What is delaying the Hemp revolution?

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Speaker: Dr Andrew Katelaris

About: It is generally unusual to be able to find a single solution to multiple serious problems.  Land and water degradation, accumulation of micro plastics in plant and animal life from synthetic fabrics and packaging, loss of forests, increasing costs for building products, deficiency of omega 3 containing foods.  These and many other problems began when the western world transitioned from a predominantly carbohydrate based economy to one much more reliant on extraction of hydrocarbons.  Prior to this Hemp was the world’s most grown crop and Hemp fibre the most traded commodity.  Intelligent historians link this to the destruction of the Hemp industries by the 1937 Marijuana Transfer Tax Act initiated by those with competing vested interests.  The introduction of these restrictive laws was opposed by Popular Mechanics magazine in 1938 when they published an article demonstrating the immense economic potential of the Hemp plant, stating it could produce over 20,000 items of commerce.

Hemp is a hardy, drought tolerant and highly adaptable plant that can suppress weeds and condition the soil.  Enabling legislation (Industrial Hemp Experimental Development) was passed in 1995, yet decades later there are only a few hundred hectares of Hemp grown here annually and very little tertiary production.  Is it likely we will ever see international scale non-wood paper mills, textile mills and a range of Hemp plastic fabrication plants here in Australia?  The factors that are limiting our transition from hydrocarbons to carbohydrates involve personal and political issues.  Small minded selfishness and ego issues has seen friction between the current participants in the nascent industries and contributed to the lack of progress.  However, It is unlikely that the Hemp industries can ever grow in any substantial manner without significant government involvement.  The Department of Primary Industries have contributed very little, while wasting time and money with unnecessary “compliance” issues.  By now there should have been well conducted field trials where all currently grown industrial cultivars are sown in replicate plots under identical conditions to determine their photo period and THC levels.  If compliant that would obviate the need for future THC testing, greatly facilitating confidence in undertaking large scale planting.  The different plants could be tested for fibre content, enabling optimisation of quality.  Further, once the photo period is established at a given latitude the flowering times can be calculated for anywhere and manipulated.  For example to increase biomass production seed flowering in March at Nimbin could be sown in Victoria with the increased growing season giving up to 30% increase yield.  The fastest way forward would be for the government to support the industry like they did the wool industry during its crisis, by setting a grading system and price for Hemp fibre and warehousing the bast for three years.  During this time production lines would be established, confident there was sufficient fibre to sustain production.  The farmers could confidently grow the Hemp bast for warehousing, while the hurd could find profitable application as hempcrete or hemp plastics.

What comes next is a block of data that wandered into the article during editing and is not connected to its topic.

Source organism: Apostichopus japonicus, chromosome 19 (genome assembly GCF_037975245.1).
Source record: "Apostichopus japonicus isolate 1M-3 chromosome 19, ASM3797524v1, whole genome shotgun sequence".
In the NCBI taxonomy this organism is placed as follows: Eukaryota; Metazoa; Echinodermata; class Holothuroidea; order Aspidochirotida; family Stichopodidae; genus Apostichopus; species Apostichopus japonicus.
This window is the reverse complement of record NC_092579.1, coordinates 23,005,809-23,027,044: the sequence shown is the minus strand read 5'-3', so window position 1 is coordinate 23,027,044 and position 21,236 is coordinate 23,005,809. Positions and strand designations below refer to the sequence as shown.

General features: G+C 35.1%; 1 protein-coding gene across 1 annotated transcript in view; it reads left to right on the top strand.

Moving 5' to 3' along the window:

It is an ongoing disgrace to Australia that we were the last country on Earth to legalise Hemp seed as a human food.  The applications passed the Food Standards but were blocked by the ministerial council, initially under Howard. The TGA and other regulatory bodies are a malignant joke, where pseudoscience is used to serve corporate interests, not public health.  The debacle that is the current medical Cannabis scheme illustrates the total disregard for those in need of its therapeutic effect.  Expensive imported product is preferred to locally grown bud, because it has not passed the TGA, described as the price maintenance unit for big pharma.  No attempt to match a particular cultivar to a specific effect, such as enhanced anticonvulsant effect has been undertaken.  Whether the acidic forms of the cannabinoids are of specific benefit in certain circumstances has not been determined.  Alarmingly, parents who administer Cannabis products to their children, or even use official Cannabis preparations for valid medical purposes have had their children at risk of seizure.